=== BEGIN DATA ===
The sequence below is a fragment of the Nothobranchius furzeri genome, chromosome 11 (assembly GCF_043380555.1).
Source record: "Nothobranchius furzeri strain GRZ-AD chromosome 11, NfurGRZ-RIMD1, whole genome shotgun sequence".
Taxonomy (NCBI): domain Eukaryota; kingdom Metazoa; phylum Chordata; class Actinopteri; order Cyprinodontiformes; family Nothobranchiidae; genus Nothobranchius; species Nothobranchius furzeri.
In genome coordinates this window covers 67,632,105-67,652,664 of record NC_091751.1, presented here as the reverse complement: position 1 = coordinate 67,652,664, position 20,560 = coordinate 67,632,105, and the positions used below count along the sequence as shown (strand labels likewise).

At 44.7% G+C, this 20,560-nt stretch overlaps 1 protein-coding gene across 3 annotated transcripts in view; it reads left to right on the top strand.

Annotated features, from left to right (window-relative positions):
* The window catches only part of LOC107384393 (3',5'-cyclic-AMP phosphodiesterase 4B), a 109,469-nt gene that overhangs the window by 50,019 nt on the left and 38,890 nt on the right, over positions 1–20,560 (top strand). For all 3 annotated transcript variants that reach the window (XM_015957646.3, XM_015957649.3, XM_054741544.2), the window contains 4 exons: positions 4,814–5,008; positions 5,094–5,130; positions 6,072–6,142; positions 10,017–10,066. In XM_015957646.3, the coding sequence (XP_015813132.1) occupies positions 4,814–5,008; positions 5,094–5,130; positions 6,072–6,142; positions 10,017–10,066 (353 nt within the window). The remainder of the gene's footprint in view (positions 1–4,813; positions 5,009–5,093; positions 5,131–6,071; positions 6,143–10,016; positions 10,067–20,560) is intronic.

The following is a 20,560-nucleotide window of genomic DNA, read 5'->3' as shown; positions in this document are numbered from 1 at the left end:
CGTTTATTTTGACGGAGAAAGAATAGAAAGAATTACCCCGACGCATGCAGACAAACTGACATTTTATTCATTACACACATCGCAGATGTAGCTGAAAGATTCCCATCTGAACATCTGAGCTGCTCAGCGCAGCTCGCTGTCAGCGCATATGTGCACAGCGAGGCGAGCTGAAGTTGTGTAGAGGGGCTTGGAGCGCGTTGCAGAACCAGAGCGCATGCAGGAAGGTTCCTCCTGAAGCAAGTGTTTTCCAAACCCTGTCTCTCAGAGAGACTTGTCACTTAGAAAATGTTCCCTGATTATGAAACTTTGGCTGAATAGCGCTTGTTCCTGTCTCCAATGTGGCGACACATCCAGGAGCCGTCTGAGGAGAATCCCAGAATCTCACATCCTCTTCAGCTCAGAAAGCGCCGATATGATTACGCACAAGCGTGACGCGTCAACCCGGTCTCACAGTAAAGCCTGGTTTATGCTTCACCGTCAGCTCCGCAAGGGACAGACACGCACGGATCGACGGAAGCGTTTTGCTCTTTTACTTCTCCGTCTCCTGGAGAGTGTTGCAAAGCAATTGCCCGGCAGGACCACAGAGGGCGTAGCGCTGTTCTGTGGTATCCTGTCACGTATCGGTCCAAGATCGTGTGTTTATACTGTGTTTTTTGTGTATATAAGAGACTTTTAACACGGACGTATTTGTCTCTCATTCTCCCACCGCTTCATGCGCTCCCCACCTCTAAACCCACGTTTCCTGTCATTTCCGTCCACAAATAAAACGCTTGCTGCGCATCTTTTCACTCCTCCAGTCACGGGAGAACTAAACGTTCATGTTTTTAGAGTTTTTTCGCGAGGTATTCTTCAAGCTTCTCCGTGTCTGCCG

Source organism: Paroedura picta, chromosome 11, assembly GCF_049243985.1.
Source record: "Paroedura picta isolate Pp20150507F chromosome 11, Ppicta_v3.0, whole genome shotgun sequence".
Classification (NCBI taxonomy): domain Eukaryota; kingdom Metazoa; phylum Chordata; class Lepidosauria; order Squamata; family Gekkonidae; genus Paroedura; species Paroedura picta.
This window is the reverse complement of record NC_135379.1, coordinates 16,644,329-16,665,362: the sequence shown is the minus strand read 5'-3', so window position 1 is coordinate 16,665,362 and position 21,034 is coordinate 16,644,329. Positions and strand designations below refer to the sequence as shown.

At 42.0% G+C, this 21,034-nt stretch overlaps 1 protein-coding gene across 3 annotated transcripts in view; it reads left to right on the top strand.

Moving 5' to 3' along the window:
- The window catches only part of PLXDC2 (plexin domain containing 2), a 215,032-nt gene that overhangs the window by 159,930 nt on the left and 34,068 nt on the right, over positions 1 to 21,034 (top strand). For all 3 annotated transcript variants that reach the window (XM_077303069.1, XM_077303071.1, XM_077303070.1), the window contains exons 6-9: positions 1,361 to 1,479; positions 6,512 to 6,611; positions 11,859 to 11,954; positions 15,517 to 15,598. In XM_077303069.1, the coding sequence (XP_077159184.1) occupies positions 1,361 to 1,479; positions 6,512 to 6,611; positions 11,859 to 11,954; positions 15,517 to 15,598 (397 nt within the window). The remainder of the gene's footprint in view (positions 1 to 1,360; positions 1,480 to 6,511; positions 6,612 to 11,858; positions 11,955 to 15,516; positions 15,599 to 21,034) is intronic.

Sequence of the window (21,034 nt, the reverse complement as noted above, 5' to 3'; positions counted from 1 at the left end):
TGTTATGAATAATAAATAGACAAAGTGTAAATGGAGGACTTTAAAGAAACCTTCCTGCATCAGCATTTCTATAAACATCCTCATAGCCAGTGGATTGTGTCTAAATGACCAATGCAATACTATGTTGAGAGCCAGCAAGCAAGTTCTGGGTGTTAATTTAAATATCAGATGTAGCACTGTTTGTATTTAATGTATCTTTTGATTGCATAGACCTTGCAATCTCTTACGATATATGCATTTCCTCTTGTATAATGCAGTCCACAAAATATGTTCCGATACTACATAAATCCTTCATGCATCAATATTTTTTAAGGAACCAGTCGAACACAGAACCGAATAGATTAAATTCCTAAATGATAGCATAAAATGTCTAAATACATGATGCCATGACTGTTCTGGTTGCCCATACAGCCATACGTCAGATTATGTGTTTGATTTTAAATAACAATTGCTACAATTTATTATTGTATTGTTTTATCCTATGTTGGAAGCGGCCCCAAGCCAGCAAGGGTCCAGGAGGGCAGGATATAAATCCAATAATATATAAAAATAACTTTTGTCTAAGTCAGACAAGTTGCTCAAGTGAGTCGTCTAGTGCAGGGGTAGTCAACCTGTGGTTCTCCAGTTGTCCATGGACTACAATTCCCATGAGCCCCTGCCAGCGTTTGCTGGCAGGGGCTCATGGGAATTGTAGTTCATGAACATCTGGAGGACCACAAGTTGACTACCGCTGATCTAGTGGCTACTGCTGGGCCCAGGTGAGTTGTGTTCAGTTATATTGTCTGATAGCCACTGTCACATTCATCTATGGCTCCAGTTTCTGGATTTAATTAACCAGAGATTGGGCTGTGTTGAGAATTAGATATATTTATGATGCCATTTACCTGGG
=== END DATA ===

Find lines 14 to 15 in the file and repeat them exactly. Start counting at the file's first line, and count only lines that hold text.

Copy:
At 42.0% G+C, this 21,034-nt stretch overlaps 1 protein-coding gene across 3 annotated transcripts in view; it reads left to right on the top strand.

Moving 5' to 3' along the window: